This spurious myth highlights some of the lore about print and its influence on the context of author-reader interaction (chap. 3). Print is widely heralded for both universalizing and standardizing communications across geographical regions and national boundaries (McGarry, 1981, pp. 40-46). Print's complex interaction with the new empirical sciences remains an open question whose importance few doubt. The interaction is challenging to track, in part, because although print seems to have given a boost to the sciences of direct observation, these sciences also sought to diminish the authority of the written word in favor of the arts of observation. The tension seems resolvable when we consider that print extended a text's circulation and, as a result, enhanced individuals' confidence that they could universalize what they observed in their local environments. Moreover, empiricism, with its emphasis on direct observation and replication, implicitly relies on this kind of communicative confidence, the confidence that attempted replications can be spread from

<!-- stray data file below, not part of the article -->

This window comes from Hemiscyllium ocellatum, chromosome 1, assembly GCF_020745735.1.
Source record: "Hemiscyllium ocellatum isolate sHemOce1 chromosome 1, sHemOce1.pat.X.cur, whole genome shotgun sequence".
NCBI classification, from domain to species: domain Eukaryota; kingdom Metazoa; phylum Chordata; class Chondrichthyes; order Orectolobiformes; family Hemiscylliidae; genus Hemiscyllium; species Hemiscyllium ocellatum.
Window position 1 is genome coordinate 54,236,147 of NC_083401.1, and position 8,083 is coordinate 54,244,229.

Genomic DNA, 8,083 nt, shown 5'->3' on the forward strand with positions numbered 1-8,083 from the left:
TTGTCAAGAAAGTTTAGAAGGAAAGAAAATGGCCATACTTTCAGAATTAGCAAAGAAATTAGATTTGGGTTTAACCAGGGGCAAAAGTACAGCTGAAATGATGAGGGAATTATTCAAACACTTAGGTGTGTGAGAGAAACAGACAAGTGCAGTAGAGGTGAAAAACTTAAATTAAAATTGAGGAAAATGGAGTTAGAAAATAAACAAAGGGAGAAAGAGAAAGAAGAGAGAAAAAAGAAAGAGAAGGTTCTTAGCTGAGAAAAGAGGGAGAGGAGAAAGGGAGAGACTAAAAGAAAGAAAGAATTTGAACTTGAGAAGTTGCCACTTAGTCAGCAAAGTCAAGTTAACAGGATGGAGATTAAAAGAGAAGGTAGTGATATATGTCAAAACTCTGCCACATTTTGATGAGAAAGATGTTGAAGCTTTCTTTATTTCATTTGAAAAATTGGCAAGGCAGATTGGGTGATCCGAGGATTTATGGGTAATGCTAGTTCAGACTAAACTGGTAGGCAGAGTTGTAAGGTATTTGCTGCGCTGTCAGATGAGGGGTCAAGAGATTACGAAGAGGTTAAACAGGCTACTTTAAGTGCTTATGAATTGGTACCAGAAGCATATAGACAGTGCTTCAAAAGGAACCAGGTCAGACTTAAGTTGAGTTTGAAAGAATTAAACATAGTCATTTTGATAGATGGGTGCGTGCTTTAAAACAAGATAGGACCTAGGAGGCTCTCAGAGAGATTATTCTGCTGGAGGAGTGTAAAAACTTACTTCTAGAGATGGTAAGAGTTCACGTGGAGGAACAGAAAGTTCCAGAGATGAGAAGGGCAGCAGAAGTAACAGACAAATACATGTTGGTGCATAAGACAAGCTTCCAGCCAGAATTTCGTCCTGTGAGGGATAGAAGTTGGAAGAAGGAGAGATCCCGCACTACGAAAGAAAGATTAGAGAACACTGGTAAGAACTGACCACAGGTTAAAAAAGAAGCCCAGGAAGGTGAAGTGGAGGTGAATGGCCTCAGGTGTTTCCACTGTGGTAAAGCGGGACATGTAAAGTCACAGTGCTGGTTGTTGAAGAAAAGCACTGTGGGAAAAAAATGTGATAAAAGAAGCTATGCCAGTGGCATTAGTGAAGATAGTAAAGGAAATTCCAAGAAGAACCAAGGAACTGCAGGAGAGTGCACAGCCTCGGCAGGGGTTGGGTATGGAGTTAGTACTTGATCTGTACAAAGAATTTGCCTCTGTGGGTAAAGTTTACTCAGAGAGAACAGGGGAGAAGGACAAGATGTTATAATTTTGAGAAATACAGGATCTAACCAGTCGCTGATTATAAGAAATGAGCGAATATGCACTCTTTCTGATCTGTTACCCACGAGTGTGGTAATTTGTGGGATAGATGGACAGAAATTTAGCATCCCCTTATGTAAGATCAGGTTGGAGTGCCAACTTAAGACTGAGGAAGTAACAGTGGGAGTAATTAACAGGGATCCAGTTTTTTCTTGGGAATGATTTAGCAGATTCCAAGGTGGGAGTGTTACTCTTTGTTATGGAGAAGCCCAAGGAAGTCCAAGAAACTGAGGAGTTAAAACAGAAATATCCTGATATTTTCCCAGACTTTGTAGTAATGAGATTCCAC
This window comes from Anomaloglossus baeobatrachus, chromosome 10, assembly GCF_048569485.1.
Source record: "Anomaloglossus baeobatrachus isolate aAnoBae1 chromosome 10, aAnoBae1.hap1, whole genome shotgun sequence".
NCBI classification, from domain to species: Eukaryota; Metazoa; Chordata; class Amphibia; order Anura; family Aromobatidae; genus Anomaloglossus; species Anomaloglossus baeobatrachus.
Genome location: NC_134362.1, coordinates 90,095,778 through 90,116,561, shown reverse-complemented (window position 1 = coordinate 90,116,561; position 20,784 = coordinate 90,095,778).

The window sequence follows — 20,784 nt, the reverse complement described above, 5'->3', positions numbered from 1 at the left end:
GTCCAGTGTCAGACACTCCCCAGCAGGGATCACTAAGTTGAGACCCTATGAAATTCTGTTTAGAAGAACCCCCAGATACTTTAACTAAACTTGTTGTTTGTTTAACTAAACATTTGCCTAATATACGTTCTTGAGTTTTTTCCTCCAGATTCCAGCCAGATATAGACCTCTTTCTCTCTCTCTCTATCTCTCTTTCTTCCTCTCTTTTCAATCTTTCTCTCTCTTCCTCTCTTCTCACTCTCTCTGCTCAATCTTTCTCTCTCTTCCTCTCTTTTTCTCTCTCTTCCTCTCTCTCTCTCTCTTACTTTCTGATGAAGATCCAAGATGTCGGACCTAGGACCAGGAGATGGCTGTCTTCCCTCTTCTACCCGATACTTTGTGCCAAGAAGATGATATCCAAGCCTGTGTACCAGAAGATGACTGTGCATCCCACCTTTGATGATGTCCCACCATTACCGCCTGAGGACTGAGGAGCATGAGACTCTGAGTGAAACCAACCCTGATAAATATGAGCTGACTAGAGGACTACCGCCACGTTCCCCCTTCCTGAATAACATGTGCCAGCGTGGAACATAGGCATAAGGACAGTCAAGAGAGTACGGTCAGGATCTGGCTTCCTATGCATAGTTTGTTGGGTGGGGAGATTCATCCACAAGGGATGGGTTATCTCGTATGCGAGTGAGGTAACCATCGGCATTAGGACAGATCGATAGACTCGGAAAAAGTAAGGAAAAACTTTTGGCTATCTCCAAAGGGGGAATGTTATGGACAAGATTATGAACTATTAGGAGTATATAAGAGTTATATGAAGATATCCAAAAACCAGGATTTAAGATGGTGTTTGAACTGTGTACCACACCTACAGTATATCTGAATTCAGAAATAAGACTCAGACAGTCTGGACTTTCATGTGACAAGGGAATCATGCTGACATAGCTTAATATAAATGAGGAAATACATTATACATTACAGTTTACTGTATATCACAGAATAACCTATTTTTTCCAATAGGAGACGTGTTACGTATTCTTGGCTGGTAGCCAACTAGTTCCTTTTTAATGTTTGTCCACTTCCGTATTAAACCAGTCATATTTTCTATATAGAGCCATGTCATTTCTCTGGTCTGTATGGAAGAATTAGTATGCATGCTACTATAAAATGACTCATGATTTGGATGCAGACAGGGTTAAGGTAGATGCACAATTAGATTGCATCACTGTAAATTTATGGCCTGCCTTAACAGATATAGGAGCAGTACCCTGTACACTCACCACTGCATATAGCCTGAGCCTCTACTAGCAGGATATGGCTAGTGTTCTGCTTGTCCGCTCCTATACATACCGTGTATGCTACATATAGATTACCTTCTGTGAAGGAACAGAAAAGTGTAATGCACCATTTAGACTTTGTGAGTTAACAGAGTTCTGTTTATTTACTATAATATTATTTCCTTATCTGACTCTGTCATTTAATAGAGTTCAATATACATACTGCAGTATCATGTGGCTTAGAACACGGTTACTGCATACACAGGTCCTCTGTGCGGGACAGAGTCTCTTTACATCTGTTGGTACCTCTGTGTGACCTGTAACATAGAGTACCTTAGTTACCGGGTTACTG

one local site to another in a timely fashion. Print thus played an important role in promoting and helping to proliferate a language about nature-even if that language seemed to diminish the importance of the written word. Even here, the tension between the science of observation and the language of observation seemed to be addressed in the promotion of new stylistic standards for reporting on nature. According to these standards, a language about nature calls attention to itself and distorts what it seeks to report unless it also resembles nature. In postBaconian Europe, the rhetoric of the new inductive science endorsed a written style that sought to reproduce natural experience in the mind of the reader (Dear, 1985).